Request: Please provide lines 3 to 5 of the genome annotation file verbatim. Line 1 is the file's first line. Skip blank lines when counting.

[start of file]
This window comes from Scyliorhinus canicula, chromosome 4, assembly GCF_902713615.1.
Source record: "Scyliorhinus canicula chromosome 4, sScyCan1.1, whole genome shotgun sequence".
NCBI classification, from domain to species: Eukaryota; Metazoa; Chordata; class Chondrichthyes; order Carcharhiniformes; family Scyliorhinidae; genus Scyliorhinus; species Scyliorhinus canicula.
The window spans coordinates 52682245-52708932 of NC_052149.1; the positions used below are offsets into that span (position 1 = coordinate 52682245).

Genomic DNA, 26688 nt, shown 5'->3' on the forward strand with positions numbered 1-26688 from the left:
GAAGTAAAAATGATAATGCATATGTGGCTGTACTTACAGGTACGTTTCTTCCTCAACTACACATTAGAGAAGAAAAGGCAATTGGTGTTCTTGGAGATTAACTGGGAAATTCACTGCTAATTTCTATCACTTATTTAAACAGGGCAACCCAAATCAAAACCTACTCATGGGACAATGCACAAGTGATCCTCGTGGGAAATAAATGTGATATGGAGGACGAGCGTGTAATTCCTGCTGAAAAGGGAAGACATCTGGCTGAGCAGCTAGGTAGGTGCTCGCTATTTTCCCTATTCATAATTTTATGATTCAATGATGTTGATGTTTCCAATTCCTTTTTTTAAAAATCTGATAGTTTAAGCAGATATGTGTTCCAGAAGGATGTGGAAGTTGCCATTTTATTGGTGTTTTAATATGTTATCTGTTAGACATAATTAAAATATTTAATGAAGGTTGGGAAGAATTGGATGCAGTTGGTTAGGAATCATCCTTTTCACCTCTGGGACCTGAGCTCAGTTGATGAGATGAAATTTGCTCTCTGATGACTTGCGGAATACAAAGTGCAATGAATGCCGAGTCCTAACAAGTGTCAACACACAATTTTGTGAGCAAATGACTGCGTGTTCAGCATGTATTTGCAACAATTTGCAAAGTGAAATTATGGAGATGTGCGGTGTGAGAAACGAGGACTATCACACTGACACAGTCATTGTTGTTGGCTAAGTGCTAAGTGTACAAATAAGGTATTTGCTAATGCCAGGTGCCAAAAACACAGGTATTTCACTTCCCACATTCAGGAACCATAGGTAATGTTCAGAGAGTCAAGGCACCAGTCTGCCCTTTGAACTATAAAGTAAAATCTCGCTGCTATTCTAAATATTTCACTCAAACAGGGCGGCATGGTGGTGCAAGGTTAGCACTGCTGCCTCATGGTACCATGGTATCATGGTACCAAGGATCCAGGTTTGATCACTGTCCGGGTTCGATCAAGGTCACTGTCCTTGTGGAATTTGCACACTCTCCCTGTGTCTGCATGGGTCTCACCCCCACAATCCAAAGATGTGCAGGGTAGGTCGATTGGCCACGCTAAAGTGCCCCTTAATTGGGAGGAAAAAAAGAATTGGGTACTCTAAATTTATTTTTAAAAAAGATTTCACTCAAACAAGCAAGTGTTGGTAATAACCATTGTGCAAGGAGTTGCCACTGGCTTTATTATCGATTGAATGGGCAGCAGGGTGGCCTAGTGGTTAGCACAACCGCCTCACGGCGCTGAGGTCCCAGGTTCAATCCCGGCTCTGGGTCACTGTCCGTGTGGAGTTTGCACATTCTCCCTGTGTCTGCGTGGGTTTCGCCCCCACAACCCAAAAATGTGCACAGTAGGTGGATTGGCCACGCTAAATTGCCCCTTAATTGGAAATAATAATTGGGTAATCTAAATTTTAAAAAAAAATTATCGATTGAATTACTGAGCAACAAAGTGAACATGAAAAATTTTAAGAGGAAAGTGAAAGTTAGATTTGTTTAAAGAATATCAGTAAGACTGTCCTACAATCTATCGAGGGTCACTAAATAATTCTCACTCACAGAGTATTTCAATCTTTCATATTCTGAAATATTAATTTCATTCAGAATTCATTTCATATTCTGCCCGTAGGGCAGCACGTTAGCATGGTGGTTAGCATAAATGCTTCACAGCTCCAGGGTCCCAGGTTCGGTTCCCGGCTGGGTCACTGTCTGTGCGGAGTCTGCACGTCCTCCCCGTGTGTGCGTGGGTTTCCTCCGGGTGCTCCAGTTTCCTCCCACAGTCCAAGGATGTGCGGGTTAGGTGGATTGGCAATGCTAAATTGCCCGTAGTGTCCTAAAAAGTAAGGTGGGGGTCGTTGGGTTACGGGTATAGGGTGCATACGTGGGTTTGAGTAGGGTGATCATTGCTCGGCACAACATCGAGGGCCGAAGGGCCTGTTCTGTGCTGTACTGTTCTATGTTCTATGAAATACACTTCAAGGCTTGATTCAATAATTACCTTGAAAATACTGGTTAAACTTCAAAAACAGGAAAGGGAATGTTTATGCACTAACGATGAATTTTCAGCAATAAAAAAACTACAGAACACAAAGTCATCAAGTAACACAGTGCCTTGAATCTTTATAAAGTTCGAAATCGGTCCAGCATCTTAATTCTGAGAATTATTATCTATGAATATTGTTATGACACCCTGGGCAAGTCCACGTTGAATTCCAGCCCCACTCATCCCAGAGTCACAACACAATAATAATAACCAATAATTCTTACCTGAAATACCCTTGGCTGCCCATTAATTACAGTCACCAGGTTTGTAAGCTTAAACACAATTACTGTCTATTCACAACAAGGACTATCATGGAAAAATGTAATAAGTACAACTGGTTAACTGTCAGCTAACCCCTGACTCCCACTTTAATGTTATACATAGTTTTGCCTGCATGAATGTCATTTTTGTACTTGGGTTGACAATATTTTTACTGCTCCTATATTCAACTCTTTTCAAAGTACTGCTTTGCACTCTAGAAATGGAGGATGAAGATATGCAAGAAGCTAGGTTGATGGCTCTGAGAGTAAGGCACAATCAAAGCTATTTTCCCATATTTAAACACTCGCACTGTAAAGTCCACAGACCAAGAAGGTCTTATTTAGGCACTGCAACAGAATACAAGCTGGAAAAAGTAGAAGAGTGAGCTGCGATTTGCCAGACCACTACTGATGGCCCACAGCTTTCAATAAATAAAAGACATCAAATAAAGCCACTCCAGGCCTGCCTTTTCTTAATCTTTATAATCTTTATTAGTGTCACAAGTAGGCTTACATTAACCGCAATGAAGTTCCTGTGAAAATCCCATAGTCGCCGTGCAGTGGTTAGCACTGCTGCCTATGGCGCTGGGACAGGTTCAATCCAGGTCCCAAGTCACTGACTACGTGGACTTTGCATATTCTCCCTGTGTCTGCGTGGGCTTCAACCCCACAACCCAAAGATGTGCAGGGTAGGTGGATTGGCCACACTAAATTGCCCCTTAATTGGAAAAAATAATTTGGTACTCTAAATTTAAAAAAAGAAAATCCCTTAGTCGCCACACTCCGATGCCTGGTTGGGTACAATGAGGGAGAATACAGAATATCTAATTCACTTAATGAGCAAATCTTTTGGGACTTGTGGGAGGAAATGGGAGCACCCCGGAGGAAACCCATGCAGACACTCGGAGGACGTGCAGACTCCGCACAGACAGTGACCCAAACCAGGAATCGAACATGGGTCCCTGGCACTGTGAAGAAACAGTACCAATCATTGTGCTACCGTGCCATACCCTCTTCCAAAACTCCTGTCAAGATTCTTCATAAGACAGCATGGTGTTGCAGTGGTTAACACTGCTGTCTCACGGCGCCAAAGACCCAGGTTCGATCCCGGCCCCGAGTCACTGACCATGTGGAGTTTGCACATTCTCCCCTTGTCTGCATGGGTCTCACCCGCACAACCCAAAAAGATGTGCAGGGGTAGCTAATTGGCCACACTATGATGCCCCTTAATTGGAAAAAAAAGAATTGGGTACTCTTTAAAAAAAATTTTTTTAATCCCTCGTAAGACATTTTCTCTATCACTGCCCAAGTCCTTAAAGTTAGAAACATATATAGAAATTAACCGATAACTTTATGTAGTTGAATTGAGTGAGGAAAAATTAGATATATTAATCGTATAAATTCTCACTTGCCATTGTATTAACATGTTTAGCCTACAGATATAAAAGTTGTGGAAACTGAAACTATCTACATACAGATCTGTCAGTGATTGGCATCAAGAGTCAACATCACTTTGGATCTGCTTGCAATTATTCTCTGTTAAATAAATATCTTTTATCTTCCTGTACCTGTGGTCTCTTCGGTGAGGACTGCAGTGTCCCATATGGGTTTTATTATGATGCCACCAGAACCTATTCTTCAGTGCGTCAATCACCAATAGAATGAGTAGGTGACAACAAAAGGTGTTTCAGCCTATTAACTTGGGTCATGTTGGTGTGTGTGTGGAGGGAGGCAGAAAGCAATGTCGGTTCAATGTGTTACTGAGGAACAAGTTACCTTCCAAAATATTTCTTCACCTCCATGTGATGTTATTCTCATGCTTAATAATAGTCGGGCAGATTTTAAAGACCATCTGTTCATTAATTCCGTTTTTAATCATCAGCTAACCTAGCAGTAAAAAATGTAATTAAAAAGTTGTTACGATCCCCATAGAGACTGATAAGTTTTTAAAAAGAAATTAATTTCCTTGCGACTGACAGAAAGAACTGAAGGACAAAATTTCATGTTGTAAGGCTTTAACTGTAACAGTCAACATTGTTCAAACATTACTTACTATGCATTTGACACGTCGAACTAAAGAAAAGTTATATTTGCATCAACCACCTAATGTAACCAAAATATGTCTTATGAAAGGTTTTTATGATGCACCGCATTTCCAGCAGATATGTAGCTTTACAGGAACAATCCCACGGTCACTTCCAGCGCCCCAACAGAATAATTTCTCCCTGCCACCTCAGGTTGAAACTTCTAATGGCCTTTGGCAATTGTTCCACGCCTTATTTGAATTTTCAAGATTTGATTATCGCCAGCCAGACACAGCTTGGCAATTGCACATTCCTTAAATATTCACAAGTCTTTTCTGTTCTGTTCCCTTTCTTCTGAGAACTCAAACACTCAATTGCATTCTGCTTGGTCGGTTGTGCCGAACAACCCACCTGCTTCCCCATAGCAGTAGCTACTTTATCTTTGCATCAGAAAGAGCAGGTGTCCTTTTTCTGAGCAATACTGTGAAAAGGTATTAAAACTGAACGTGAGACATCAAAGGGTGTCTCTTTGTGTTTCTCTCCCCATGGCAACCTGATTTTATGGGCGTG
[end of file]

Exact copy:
NCBI classification, from domain to species: Eukaryota; Metazoa; Chordata; class Chondrichthyes; order Carcharhiniformes; family Scyliorhinidae; genus Scyliorhinus; species Scyliorhinus canicula.
The window spans coordinates 52682245-52708932 of NC_052149.1; the positions used below are offsets into that span (position 1 = coordinate 52682245).

Genomic DNA, 26688 nt, shown 5'->3' on the forward strand with positions numbered 1-26688 from the left: